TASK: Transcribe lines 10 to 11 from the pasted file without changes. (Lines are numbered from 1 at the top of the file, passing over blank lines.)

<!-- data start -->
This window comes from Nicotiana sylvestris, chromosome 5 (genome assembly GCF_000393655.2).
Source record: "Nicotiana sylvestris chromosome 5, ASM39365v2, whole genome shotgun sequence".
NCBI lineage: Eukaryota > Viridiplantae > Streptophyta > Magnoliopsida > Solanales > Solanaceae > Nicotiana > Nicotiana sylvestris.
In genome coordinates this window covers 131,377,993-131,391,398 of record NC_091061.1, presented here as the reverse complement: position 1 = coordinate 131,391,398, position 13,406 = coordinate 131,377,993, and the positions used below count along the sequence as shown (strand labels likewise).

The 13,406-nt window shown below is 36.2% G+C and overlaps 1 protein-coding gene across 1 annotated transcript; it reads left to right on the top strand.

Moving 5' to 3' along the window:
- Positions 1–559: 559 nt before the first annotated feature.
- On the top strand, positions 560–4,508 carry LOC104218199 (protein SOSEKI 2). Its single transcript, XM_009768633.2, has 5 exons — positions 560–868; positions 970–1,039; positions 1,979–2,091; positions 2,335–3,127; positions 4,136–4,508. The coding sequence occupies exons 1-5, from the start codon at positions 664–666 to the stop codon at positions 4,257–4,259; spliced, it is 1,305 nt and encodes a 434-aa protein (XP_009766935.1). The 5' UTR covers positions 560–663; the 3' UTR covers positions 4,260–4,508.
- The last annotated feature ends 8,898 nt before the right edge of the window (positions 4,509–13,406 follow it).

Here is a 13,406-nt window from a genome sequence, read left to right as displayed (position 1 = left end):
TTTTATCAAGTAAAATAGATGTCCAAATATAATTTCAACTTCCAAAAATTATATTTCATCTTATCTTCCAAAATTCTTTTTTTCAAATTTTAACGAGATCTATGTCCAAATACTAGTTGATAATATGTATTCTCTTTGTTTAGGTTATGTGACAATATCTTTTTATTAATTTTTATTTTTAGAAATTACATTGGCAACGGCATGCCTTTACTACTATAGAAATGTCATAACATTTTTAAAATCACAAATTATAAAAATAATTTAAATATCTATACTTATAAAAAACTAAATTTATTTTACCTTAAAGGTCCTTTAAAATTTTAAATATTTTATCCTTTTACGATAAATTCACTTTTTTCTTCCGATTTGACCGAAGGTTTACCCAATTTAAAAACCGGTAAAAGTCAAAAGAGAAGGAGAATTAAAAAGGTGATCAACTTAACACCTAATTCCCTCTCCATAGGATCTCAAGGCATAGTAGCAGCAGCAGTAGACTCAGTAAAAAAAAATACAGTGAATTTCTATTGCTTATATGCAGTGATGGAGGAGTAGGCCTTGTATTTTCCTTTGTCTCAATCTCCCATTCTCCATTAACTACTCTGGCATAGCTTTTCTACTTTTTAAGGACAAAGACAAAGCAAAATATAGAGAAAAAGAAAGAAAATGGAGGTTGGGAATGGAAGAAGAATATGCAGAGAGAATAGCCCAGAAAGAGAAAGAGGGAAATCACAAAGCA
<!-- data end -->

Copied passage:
Here is a 13,406-nt window from a genome sequence, read left to right as displayed (position 1 = left end):
TTTTATCAAGTAAAATAGATGTCCAAATATAATTTCAACTTCCAAAAATTATATTTCATCTTATCTTCCAAAATTCTTTTTTTCAAATTTTAACGAGATCTATGTCCAAATACTAGTTGATAATATGTATTCTCTTTGTTTAGGTTATGTGACAATATCTTTTTATTAATTTTTATTTTTAGAAATTACATTGGCAACGGCATGCCTTTACTACTATAGAAATGTCATAACATTTTTAAAATCACAAATTATAAAAATAATTTAAATATCTATACTTATAAAAAACTAAATTTATTTTACCTTAAAGGTCCTTTAAAATTTTAAATATTTTATCCTTTTACGATAAATTCACTTTTTTCTTCCGATTTGACCGAAGGTTTACCCAATTTAAAAACCGGTAAAAGTCAAAAGAGAAGGAGAATTAAAAAGGTGATCAACTTAACACCTAATTCCCTCTCCATAGGATCTCAAGGCATAGTAGCAGCAGCAGTAGACTCAGTAAAAAAAAATACAGTGAATTTCTATTGCTTATATGCAGTGATGGAGGAGTAGGCCTTGTATTTTCCTTTGTCTCAATCTCCCATTCTCCATTAACTACTCTGGCATAGCTTTTCTACTTTTTAAGGACAAAGACAAAGCAAAATATAGAGAAAAAGAAAGAAAATGGAGGTTGGGAATGGAAGAAGAATATGCAGAGAGAATAGCCCAGAAAGAGAAAGAGGGAAATCACAAAGCA